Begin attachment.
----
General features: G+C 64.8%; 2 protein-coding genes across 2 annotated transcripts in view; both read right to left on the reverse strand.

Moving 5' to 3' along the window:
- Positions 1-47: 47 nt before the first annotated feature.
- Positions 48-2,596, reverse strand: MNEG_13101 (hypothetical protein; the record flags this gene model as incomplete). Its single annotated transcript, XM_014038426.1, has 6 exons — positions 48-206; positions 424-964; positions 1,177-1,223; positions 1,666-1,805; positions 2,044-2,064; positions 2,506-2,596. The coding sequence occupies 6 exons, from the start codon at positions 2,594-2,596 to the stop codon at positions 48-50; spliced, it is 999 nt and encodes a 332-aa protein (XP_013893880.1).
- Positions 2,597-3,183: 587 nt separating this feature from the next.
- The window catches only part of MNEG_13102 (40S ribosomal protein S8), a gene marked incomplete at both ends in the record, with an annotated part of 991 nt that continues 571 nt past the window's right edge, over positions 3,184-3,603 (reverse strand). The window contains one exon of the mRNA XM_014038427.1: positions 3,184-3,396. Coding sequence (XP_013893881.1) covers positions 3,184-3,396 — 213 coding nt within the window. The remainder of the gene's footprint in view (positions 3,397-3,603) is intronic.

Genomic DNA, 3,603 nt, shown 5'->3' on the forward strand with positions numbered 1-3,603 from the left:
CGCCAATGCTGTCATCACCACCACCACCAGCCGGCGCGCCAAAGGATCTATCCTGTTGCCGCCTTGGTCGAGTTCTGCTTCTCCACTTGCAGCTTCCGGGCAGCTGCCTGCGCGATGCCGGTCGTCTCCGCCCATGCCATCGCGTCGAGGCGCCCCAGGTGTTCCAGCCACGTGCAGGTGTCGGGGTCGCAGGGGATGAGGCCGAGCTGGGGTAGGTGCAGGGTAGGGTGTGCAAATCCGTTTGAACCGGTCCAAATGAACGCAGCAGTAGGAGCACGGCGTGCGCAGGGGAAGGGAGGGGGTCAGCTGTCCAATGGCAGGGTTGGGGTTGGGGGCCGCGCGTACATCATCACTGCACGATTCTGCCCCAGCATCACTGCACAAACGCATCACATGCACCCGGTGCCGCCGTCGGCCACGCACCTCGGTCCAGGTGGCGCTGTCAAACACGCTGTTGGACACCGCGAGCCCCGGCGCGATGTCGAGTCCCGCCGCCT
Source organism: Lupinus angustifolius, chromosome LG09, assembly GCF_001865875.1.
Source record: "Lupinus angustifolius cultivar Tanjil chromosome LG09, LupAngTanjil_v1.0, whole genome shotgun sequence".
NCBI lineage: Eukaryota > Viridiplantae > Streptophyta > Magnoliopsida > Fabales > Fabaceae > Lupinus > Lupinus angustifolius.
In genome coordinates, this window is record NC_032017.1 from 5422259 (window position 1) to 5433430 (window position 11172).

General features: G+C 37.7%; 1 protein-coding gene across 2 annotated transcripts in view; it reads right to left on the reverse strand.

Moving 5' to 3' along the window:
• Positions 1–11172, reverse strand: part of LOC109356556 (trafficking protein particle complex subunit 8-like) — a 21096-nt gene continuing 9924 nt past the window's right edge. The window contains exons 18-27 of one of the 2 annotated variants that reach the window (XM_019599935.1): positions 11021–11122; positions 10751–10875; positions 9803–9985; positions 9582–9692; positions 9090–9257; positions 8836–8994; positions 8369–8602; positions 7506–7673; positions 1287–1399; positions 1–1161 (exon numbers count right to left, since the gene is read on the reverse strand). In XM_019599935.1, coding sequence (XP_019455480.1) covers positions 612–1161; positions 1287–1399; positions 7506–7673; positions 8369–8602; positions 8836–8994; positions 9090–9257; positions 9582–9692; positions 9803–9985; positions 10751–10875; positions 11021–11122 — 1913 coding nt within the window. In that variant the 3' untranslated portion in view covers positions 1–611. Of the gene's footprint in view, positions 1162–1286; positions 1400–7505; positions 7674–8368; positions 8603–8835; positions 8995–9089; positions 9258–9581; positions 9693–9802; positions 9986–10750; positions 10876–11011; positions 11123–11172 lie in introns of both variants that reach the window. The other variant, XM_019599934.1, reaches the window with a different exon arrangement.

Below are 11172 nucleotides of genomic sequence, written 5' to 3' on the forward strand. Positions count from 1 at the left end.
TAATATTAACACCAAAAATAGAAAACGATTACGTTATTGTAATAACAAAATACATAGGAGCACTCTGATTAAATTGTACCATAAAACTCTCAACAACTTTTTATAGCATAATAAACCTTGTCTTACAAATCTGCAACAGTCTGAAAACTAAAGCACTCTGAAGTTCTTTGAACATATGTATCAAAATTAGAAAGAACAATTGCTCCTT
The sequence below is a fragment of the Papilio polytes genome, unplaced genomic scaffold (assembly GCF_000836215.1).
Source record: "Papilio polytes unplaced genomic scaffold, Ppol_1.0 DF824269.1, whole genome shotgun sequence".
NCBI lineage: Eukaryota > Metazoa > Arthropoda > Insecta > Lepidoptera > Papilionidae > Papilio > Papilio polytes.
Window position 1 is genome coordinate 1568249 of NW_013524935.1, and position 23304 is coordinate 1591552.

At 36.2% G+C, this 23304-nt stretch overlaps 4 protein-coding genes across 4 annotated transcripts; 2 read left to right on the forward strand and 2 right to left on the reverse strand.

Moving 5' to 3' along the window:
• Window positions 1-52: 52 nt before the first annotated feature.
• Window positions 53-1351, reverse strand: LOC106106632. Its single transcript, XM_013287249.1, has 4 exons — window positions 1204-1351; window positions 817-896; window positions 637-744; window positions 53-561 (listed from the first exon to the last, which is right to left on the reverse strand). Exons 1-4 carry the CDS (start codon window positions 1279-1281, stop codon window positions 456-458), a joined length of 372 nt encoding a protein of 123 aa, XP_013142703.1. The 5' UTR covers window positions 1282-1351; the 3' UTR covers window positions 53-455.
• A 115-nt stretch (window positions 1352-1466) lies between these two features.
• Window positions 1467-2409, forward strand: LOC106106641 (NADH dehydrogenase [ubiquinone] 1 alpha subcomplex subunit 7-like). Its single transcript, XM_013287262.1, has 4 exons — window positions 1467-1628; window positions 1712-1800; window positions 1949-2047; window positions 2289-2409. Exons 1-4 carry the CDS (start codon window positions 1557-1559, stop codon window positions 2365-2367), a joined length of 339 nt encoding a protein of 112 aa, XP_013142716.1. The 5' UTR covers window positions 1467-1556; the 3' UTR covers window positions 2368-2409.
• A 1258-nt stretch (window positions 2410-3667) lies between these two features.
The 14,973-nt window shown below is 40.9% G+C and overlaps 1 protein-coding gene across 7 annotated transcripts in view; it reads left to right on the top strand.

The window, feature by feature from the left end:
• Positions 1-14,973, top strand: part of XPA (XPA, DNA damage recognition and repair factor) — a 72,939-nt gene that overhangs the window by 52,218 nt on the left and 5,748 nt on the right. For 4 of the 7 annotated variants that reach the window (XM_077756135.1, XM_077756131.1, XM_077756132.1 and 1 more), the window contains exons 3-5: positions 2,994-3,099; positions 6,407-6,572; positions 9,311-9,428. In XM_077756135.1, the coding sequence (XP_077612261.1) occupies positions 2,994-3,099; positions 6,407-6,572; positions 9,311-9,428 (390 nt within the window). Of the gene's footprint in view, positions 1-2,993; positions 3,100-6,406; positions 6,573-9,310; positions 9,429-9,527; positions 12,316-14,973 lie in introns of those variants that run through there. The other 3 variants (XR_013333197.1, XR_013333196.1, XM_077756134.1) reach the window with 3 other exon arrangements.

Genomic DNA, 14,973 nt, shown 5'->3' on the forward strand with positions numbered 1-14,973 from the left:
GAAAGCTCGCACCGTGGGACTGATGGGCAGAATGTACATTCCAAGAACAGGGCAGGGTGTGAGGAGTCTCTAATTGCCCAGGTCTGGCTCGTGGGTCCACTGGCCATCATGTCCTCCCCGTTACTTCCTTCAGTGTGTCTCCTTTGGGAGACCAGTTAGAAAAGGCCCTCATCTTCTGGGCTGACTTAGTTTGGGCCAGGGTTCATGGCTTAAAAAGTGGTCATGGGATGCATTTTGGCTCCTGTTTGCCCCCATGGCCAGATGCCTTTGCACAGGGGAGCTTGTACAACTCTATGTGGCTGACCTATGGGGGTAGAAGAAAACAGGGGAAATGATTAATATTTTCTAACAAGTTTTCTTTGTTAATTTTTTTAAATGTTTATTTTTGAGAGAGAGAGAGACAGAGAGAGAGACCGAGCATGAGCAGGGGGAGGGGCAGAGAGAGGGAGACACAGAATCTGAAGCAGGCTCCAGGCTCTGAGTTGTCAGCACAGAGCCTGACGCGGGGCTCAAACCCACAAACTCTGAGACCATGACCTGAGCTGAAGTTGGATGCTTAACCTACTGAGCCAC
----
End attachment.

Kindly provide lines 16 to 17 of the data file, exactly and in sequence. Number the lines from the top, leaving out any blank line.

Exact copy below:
Below are 11172 nucleotides of genomic sequence, written 5' to 3' on the forward strand. Positions count from 1 at the left end.
TAATATTAACACCAAAAATAGAAAACGATTACGTTATTGTAATAACAAAATACATAGGAGCACTCTGATTAAATTGTACCATAAAACTCTCAACAACTTTTTATAGCATAATAAACCTTGTCTTACAAATCTGCAACAGTCTGAAAACTAAAGCACTCTGAAGTTCTTTGAACATATGTATCAAAATTAGAAAGAACAATTGCTCCTT